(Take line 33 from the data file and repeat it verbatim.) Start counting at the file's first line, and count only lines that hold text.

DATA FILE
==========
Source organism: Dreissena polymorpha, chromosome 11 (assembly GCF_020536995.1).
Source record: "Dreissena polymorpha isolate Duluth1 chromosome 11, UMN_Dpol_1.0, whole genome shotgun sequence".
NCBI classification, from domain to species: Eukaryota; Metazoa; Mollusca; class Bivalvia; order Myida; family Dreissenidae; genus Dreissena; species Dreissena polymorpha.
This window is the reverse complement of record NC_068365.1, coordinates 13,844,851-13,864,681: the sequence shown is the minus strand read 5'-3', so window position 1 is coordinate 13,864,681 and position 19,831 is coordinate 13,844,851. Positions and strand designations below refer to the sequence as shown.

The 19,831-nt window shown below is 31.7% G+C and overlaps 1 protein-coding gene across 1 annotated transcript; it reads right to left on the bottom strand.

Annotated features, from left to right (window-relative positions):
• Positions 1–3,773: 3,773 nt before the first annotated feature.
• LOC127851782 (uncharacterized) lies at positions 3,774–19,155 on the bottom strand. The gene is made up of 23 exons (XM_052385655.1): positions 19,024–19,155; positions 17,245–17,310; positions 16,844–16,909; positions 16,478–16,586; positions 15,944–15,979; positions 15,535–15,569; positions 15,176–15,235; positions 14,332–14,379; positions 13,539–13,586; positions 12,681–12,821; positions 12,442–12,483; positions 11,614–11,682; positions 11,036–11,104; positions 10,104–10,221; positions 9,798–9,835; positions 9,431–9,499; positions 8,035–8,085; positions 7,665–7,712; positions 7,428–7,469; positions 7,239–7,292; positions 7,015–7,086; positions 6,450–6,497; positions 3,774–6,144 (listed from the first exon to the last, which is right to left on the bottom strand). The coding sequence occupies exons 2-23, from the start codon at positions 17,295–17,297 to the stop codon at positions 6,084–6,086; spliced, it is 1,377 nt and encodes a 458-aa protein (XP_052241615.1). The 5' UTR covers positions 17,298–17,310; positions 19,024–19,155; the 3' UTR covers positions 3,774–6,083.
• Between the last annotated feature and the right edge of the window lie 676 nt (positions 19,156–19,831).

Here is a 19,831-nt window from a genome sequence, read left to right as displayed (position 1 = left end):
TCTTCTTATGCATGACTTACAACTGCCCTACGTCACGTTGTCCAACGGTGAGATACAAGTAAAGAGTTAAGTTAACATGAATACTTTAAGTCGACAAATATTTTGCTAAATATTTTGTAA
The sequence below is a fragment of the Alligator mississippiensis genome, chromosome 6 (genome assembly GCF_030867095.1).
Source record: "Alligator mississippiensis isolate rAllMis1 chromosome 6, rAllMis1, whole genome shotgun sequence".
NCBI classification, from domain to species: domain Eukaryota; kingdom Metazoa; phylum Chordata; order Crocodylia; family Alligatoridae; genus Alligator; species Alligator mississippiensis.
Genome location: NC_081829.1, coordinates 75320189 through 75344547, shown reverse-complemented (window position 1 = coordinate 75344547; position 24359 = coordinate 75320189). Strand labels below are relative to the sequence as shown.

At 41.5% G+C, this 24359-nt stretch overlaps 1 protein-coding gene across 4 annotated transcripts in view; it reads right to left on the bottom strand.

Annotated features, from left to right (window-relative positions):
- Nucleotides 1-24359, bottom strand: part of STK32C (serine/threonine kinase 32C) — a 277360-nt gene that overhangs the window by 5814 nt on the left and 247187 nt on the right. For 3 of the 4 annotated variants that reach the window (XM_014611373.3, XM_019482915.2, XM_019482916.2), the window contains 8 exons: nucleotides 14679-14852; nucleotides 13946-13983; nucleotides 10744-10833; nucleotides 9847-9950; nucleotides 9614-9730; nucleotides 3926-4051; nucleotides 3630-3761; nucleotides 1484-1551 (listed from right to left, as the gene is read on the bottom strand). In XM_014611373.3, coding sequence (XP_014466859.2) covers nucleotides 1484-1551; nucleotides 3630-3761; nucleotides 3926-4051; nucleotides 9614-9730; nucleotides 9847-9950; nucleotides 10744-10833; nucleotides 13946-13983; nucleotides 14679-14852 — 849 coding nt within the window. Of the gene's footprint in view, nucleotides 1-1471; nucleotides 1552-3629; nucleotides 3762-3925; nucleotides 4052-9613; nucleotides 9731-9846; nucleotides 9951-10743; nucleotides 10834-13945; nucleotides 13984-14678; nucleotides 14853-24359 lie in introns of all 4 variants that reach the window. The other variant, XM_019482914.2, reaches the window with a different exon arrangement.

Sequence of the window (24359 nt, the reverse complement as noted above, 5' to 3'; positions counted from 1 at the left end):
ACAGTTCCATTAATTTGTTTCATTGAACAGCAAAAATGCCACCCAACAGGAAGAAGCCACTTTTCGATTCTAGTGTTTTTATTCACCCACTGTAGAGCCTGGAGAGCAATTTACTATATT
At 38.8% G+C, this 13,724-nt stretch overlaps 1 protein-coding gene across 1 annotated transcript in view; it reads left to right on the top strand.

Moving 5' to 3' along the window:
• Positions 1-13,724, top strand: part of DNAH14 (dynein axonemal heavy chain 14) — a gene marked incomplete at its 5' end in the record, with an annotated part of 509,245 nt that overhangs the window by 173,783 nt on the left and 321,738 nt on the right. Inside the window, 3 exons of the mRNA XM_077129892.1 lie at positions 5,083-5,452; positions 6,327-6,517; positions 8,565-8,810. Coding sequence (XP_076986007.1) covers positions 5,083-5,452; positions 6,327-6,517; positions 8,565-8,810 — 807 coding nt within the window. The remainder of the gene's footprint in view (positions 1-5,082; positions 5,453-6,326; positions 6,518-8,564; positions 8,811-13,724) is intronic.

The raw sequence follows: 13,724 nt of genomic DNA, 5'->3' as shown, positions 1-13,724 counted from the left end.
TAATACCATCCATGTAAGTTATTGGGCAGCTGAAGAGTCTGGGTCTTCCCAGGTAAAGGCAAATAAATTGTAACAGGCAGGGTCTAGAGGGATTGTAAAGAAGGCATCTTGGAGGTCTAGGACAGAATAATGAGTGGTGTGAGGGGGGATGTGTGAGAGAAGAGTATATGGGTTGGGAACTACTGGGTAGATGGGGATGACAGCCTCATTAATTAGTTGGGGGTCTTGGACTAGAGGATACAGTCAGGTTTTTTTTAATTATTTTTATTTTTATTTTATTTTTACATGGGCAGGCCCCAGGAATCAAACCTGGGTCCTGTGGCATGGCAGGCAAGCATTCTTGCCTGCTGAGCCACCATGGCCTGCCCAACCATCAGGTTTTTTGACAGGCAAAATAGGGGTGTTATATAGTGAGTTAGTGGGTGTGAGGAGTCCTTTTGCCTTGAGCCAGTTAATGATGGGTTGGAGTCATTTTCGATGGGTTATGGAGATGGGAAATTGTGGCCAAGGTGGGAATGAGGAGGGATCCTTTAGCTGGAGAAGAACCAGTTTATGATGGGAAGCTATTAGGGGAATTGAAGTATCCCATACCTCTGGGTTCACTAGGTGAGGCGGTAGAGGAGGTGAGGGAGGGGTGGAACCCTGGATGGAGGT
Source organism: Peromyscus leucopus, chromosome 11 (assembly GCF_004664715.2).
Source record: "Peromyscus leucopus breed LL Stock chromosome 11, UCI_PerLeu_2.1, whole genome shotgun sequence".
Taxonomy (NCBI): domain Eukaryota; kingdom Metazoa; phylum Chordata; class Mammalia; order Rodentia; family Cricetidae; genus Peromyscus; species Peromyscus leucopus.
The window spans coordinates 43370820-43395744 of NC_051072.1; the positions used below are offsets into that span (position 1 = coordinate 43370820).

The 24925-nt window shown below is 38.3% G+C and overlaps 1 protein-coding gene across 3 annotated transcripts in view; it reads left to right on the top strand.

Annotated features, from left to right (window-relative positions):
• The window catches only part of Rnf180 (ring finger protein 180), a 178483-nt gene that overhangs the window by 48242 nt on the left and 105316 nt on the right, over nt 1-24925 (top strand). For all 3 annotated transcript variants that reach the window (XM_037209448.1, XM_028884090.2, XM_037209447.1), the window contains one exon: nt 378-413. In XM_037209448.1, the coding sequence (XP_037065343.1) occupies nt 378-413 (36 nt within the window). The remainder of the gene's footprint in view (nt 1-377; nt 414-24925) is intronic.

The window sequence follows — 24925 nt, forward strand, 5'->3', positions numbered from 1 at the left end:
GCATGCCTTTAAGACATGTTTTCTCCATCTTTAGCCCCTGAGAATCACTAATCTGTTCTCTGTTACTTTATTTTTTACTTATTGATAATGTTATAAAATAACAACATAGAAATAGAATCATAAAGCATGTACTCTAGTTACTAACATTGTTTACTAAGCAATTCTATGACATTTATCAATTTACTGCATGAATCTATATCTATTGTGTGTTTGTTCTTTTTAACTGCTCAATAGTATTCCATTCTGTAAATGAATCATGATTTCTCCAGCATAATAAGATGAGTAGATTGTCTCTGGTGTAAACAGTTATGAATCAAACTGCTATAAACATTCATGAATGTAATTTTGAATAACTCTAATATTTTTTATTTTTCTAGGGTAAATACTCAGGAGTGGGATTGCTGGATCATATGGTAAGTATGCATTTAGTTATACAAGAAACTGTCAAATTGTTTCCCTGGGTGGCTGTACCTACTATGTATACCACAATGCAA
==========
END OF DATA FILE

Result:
The window sequence follows — 24925 nt, forward strand, 5'->3', positions numbered from 1 at the left end: